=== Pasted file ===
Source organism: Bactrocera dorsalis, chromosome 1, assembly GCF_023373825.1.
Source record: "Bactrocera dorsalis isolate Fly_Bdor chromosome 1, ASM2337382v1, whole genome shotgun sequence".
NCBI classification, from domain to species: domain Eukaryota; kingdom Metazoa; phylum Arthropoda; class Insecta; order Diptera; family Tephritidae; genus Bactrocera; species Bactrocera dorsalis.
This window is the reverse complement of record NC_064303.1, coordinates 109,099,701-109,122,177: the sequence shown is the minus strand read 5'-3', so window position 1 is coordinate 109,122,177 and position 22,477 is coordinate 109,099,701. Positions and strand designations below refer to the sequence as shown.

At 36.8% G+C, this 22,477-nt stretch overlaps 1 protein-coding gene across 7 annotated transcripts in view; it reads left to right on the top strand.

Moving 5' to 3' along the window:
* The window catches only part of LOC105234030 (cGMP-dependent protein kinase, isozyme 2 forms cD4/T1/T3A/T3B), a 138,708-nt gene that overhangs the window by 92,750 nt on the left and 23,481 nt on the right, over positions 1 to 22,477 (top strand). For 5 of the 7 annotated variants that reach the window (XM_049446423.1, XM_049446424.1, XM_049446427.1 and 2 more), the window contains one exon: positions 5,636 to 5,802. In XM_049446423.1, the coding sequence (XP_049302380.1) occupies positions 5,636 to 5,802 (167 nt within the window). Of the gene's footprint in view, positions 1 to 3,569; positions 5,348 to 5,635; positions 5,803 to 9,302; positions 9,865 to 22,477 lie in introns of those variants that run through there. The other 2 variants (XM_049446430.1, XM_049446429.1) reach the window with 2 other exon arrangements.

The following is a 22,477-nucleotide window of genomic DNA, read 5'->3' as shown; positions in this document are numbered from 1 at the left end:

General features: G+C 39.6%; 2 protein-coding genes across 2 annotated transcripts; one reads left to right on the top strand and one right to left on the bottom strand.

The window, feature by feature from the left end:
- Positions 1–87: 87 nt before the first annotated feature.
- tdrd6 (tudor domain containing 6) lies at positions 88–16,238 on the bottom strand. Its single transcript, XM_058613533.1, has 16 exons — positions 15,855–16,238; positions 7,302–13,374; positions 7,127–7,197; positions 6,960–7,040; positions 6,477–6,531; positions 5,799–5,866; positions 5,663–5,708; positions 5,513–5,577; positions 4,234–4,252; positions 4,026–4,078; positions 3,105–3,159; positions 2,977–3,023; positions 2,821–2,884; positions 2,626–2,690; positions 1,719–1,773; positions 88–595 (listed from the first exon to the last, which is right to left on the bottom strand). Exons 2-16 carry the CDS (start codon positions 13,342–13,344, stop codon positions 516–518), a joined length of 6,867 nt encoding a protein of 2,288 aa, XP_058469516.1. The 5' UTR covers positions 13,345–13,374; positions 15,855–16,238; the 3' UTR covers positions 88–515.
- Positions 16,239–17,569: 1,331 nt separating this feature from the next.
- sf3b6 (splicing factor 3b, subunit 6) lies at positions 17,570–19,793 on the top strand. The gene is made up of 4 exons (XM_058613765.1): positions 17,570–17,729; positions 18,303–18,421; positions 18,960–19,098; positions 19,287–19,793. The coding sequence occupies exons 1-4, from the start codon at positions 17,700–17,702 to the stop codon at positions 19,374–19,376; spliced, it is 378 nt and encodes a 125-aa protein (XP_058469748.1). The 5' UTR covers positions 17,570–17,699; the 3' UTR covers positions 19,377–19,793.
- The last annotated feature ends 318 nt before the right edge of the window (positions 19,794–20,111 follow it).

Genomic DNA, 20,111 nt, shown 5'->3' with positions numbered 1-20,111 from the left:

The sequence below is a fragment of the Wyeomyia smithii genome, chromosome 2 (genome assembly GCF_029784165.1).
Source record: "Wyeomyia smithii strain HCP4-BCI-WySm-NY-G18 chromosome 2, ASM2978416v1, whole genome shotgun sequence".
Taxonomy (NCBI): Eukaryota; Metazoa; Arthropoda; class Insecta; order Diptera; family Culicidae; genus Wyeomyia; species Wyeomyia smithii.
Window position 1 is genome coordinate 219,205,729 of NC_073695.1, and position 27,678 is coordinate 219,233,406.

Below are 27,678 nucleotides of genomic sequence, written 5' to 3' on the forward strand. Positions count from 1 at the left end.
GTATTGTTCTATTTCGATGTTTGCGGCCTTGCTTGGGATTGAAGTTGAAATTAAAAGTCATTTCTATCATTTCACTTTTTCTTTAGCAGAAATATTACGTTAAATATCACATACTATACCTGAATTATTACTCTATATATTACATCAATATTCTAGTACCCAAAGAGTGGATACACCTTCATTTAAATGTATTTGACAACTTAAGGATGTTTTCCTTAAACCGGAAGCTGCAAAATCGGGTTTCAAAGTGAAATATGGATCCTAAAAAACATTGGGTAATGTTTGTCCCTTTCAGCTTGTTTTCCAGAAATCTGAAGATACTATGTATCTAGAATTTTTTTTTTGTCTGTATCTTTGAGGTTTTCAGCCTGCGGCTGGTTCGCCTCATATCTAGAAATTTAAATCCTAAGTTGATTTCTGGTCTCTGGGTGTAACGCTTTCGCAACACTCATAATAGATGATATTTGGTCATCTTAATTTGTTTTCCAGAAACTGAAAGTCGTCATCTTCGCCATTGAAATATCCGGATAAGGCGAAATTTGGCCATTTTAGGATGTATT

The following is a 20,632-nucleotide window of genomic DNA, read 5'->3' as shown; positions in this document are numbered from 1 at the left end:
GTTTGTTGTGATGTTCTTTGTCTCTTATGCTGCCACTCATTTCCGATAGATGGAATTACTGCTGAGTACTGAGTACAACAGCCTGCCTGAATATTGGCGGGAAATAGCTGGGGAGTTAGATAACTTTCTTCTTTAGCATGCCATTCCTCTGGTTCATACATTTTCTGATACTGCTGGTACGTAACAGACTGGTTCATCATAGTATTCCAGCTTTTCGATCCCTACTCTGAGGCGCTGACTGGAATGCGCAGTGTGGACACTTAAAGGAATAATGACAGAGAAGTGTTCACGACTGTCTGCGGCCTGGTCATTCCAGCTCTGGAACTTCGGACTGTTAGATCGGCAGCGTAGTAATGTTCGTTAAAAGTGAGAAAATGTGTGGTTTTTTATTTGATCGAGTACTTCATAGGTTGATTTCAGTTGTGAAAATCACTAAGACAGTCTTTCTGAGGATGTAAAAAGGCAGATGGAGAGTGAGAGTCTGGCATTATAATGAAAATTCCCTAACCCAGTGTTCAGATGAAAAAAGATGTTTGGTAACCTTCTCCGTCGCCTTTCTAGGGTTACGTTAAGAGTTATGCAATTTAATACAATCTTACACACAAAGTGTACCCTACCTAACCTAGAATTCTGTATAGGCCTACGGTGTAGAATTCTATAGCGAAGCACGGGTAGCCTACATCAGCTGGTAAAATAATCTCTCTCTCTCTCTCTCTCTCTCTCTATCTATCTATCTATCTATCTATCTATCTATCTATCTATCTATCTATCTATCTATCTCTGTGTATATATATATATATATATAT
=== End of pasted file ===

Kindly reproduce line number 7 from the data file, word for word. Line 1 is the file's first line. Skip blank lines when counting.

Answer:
* The window catches only part of LOC105234030 (cGMP-dependent protein kinase, isozyme 2 forms cD4/T1/T3A/T3B), a 138,708-nt gene that overhangs the window by 92,750 nt on the left and 23,481 nt on the right, over positions 1 to 22,477 (top strand). For 5 of the 7 annotated variants that reach the window (XM_049446423.1, XM_049446424.1, XM_049446427.1 and 2 more), the window contains one exon: positions 5,636 to 5,802. In XM_049446423.1, the coding sequence (XP_049302380.1) occupies positions 5,636 to 5,802 (167 nt within the window). Of the gene's footprint in view, positions 1 to 3,569; positions 5,348 to 5,635; positions 5,803 to 9,302; positions 9,865 to 22,477 lie in introns of those variants that run through there. The other 2 variants (XM_049446430.1, XM_049446429.1) reach the window with 2 other exon arrangements.